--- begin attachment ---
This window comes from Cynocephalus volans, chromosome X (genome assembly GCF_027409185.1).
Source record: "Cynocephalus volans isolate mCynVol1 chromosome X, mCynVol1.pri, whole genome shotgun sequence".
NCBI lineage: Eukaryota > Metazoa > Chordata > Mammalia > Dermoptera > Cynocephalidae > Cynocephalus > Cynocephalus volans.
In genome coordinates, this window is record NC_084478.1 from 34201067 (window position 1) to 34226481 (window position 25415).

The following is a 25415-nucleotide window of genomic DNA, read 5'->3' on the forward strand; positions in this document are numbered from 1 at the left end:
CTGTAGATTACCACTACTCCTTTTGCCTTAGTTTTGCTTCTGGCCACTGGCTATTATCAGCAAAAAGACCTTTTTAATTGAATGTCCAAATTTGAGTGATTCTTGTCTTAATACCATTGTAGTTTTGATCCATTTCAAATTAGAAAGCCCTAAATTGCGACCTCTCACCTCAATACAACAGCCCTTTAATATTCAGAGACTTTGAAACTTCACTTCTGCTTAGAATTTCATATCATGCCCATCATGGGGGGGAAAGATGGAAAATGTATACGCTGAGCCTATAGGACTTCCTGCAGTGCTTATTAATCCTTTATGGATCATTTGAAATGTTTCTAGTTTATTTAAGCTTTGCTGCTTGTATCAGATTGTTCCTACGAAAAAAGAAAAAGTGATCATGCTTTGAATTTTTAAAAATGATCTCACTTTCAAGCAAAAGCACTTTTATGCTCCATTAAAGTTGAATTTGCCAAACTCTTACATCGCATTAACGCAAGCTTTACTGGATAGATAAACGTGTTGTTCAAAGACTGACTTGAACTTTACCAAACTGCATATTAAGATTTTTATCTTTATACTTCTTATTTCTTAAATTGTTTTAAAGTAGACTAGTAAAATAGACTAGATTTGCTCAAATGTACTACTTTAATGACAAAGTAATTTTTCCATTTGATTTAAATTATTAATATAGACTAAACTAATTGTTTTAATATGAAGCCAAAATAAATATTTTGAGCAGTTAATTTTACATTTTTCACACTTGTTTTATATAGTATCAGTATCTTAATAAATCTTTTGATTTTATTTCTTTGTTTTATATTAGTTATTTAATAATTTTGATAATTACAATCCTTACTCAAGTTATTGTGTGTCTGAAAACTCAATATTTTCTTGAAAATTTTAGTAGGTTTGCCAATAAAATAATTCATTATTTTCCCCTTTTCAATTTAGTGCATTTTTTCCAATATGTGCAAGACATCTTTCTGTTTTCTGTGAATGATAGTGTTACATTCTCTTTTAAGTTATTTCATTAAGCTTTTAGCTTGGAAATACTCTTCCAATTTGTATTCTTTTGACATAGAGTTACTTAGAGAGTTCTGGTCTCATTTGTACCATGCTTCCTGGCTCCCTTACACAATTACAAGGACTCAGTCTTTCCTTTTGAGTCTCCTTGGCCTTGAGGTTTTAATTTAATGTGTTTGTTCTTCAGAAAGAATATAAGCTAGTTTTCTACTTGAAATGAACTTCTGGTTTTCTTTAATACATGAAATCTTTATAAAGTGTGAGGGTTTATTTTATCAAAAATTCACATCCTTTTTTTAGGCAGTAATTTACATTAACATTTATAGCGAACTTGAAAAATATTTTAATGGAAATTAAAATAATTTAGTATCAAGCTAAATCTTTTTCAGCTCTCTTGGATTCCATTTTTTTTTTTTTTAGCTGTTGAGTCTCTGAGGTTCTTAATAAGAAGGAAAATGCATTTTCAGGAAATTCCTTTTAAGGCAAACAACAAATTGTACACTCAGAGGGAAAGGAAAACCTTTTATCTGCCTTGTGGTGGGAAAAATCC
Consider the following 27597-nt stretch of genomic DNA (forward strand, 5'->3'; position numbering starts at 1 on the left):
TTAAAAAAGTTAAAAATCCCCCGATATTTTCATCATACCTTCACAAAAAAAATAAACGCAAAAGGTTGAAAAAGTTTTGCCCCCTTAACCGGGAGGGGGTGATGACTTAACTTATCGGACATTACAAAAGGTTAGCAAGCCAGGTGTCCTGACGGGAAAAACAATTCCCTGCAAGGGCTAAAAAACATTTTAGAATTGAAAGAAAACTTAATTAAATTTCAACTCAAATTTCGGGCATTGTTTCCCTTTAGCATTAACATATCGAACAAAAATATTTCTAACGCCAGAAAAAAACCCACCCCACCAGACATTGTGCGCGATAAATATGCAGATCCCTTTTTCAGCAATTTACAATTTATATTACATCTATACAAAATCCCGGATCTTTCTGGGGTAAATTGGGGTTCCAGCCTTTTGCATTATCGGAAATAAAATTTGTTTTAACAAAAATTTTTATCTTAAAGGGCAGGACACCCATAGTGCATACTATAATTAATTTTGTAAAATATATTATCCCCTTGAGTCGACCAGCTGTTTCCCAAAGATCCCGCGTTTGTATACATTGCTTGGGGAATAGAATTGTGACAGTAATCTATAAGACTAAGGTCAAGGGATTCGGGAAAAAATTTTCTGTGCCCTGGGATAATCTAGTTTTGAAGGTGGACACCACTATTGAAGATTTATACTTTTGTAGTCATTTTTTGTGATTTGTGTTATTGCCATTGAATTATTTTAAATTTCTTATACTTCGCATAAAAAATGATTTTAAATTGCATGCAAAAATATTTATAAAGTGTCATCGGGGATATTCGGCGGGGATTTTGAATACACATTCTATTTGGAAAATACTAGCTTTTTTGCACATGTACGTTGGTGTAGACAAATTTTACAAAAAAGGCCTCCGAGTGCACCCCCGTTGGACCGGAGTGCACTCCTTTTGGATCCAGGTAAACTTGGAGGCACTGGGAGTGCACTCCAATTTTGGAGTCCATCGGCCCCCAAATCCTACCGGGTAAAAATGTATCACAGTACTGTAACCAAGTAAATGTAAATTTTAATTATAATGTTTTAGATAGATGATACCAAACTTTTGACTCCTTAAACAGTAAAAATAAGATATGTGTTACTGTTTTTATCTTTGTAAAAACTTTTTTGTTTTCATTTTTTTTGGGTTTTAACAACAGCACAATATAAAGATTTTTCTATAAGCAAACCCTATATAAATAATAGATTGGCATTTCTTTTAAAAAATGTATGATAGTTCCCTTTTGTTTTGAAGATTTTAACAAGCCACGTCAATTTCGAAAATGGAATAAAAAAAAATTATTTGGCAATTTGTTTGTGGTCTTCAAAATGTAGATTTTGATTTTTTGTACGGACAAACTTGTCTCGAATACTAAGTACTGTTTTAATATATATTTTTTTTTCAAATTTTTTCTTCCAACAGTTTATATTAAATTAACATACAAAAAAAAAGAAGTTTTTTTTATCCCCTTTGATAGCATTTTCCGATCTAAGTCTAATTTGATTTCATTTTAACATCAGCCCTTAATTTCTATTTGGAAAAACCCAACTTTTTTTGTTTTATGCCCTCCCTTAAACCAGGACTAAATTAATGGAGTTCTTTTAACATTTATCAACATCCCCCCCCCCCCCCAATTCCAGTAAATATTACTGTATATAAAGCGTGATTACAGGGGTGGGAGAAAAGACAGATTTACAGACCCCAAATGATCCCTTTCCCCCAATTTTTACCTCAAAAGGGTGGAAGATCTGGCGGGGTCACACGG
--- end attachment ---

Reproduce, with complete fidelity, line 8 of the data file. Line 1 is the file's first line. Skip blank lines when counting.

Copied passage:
TTAAAAAAGTTAAAAATCCCCCGATATTTTCATCATACCTTCACAAAAAAAATAAACGCAAAAGGTTGAAAAAGTTTTGCCCCCTTAACCGGGAGGGGGTGATGACTTAACTTATCGGACATTACAAAAGGTTAGCAAGCCAGGTGTCCTGACGGGAAAAACAATTCCCTGCAAGGGCTAAAAAACATTTTAGAATTGAAAGAAAACTTAATTAAATTTCAACTCAAATTTCGGGCATTGTTTCCCTTTAGCATTAACATATCGAACAAAAATATTTCTAACGCCAGAAAAAAACCCACCCCACCAGACATTGTGCGCGATAAATATGCAGATCCCTTTTTCAGCAATTTACAATTTATATTACATCTATACAAAATCCCGGATCTTTCTGGGGTAAATTGGGGTTCCAGCCTTTTGCATTATCGGAAATAAAATTTGTTTTAACAAAAATTTTTATCTTAAAGGGCAGGACACCCATAGTGCATACTATAATTAATTTTGTAAAATATATTATCCCCTTGAGTCGACCAGCTGTTTCCCAAAGATCCCGCGTTTGTATACATTGCTTGGGGAATAGAATTGTGACAGTAATCTATAAGACTAAGGTCAAGGGATTCGGGAAAAAATTTTCTGTGCCCTGGGATAATCTAGTTTTGAAGGTGGACACCACTATTGAAGATTTATACTTTTGTAGTCATTTTTTGTGATTTGTGTTATTGCCATTGAATTATTTTAAATTTCTTATACTTCGCATAAAAAATGATTTTAAATTGCATGCAAAAATATTTATAAAGTGTCATCGGGGATATTCGGCGGGGATTTTGAATACACATTCTATTTGGAAAATACTAGCTTTTTTGCACATGTACGTTGGTGTAGACAAATTTTACAAAAAAGGCCTCCGAGTGCACCCCCGTTGGACCGGAGTGCACTCCTTTTGGATCCAGGTAAACTTGGAGGCACTGGGAGTGCACTCCAATTTTGGAGTCCATCGGCCCCCAAATCCTACCGGGTAAAAATGTATCACAGTACTGTAACCAAGTAAATGTAAATTTTAATTATAATGTTTTAGATAGATGATACCAAACTTTTGACTCCTTAAACAGTAAAAATAAGATATGTGTTACTGTTTTTATCTTTGTAAAAACTTTTTTGTTTTCATTTTTTTTGGGTTTTAACAACAGCACAATATAAAGATTTTTCTATAAGCAAACCCTATATAAATAATAGATTGGCATTTCTTTTAAAAAATGTATGATAGTTCCCTTTTGTTTTGAAGATTTTAACAAGCCACGTCAATTTCGAAAATGGAATAAAAAAAAATTATTTGGCAATTTGTTTGTGGTCTTCAAAATGTAGATTTTGATTTTTTGTACGGACAAACTTGTCTCGAATACTAAGTACTGTTTTAATATATATTTTTTTTTCAAATTTTTTCTTCCAACAGTTTATATTAAATTAACATACAAAAAAAAAGAAGTTTTTTTTATCCCCTTTGATAGCATTTTCCGATCTAAGTCTAATTTGATTTCATTTTAACATCAGCCCTTAATTTCTATTTGGAAAAACCCAACTTTTTTTGTTTTATGCCCTCCCTTAAACCAGGACTAAATTAATGGAGTTCTTTTAACATTTATCAACATCCCCCCCCCCCCCCAATTCCAGTAAATATTACTGTATATAAAGCGTGATTACAGGGGTGGGAGAAAAGACAGATTTACAGACCCCAAATGATCCCTTTCCCCCAATTTTTACCTCAAAAGGGTGGAAGATCTGGCGGGGTCACACGG